Action 7 - 2015 Final Report under the OECD/G20 BEPS Action Plan, titled “Preventing the Artificial Avoidance of Permanent Establishment Status” (the Action 7 Final Report), addresses the issue of artificial avoidance of permanent establishment (PE) status, and that includes a review of the definition to prevent the use of certain common tax avoidance strategies that are currently used to circumvent the existing PE definition. Those strategies result in shifting profits out of the country where the sales took place without a substantive change in the functions performed in that country, including (i) the arrangements through which taxpayers replace subsidiaries that traditionally acted as distributors by commissionaire arrangements, (ii) the splitting-up of contracts, and (iii) the exploitation of the specific exceptions to the PE definition provided for by Article 5(4) of the 2014 OECD Model Tax Convention (the MTC), an issue which is particularly relevant in the digital economy.

 

The Action 7 2015 Final Report introduced changes made to the definition of permanent establishment (the PE) in Article 5 of the OECD Model Tax Convention, which are used as the basis for tax treaties negotiations, and the changes are also incorporated in the multilateral instrument (the MLI), which operates alongside the existing tax treaties by modifying the application of the tax treaty provisions.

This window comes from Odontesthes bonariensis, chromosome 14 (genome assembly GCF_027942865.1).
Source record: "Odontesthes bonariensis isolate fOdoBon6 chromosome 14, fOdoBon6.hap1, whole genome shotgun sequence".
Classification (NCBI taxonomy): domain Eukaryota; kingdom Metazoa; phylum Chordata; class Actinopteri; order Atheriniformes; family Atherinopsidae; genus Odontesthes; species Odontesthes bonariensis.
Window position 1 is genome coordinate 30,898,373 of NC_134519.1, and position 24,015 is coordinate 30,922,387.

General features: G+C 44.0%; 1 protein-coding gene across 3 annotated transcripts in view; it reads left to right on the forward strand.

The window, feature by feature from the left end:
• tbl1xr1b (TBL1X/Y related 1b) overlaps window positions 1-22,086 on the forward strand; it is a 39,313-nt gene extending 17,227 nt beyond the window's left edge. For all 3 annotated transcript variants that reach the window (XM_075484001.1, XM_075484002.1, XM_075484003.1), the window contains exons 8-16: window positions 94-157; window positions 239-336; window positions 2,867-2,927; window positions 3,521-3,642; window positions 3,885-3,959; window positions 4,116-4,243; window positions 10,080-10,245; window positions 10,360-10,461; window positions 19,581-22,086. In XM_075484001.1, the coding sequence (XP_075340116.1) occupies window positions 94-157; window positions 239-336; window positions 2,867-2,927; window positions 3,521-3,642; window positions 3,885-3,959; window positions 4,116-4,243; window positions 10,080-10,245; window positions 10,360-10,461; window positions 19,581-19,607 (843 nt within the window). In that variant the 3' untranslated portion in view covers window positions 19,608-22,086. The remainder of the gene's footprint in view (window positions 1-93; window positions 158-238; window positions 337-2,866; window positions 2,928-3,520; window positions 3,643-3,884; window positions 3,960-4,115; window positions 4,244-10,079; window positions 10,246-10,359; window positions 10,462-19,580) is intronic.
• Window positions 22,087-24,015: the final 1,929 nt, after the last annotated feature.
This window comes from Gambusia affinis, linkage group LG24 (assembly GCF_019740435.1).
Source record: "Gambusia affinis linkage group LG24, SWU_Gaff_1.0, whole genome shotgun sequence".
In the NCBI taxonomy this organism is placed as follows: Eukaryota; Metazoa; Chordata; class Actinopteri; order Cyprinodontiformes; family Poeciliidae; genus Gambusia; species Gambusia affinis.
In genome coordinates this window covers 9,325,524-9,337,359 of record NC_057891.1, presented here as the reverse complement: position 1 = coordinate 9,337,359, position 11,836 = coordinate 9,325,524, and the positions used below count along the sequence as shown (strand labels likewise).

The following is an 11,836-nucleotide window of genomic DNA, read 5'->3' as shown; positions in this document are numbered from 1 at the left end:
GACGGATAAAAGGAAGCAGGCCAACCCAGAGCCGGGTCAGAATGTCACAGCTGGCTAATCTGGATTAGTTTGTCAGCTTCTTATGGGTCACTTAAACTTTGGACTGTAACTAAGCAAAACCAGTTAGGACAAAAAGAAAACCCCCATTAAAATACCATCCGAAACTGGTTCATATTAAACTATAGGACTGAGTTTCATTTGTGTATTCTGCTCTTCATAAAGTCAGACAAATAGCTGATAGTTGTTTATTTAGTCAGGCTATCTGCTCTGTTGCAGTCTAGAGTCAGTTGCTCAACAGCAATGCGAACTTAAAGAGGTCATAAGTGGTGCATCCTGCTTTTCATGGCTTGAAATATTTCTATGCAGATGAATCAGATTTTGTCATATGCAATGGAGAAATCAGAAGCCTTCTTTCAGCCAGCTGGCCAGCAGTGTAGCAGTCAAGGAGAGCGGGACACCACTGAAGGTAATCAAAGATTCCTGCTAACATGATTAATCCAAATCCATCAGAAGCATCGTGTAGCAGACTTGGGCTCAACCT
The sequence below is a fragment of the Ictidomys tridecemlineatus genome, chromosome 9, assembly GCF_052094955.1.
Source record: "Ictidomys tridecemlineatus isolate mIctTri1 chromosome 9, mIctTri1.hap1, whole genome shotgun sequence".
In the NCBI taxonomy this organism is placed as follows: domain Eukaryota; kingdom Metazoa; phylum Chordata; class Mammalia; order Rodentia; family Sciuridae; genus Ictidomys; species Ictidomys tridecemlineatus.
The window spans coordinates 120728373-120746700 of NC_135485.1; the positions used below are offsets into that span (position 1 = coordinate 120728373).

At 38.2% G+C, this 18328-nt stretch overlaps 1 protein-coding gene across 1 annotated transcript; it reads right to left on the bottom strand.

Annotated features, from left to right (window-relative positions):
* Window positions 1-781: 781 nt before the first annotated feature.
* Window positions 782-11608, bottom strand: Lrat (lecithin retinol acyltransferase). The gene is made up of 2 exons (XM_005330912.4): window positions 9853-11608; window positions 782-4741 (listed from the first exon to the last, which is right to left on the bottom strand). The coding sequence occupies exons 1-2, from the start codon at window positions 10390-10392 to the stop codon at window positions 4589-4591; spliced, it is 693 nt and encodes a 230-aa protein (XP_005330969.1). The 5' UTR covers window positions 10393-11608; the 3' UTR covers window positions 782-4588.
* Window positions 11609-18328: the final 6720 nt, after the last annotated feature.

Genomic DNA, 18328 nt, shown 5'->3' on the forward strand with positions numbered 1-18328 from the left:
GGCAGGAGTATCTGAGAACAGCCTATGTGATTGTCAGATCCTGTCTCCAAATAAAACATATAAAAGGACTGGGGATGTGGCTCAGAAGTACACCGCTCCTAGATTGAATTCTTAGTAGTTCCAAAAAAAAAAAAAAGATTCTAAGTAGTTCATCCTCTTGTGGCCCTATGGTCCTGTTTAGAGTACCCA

2. Article 5(4) of the Model Tax Convention - Specific Activity Exceptions

 

The provisions of Article 5(4) of the Model Tax Convention (the MTC), which deals with the specific activity exceptions, was redrafted by removing the phrase "of a preparatory or auxiliary character" from sub-paragraph (e) under paragraph 4. This is to ensure that all the sub-paragraphs of Article 5(4) are subject to a "preparatory or auxiliary character" condition. In contrast to the recommended changes to the aforesaid condition, the policy makers of some countries consider that some of the activities referred to under subparagraphs from (a) to (d) in paragraph 4 are intrinsically preparatory or auxiliary and, in order to provide greater certainty for both tax administrations and taxpayers, take the view that these activities should not be subject to the condition that they be of a preparatory or auxiliary character, any concern about the inappropriate use of these exceptions being addressed through the new fragmentation rule under paragraph 4.1, which is added to the 2017 Model Tax Convention. See the anti-fragmentation rule in Table 1 below.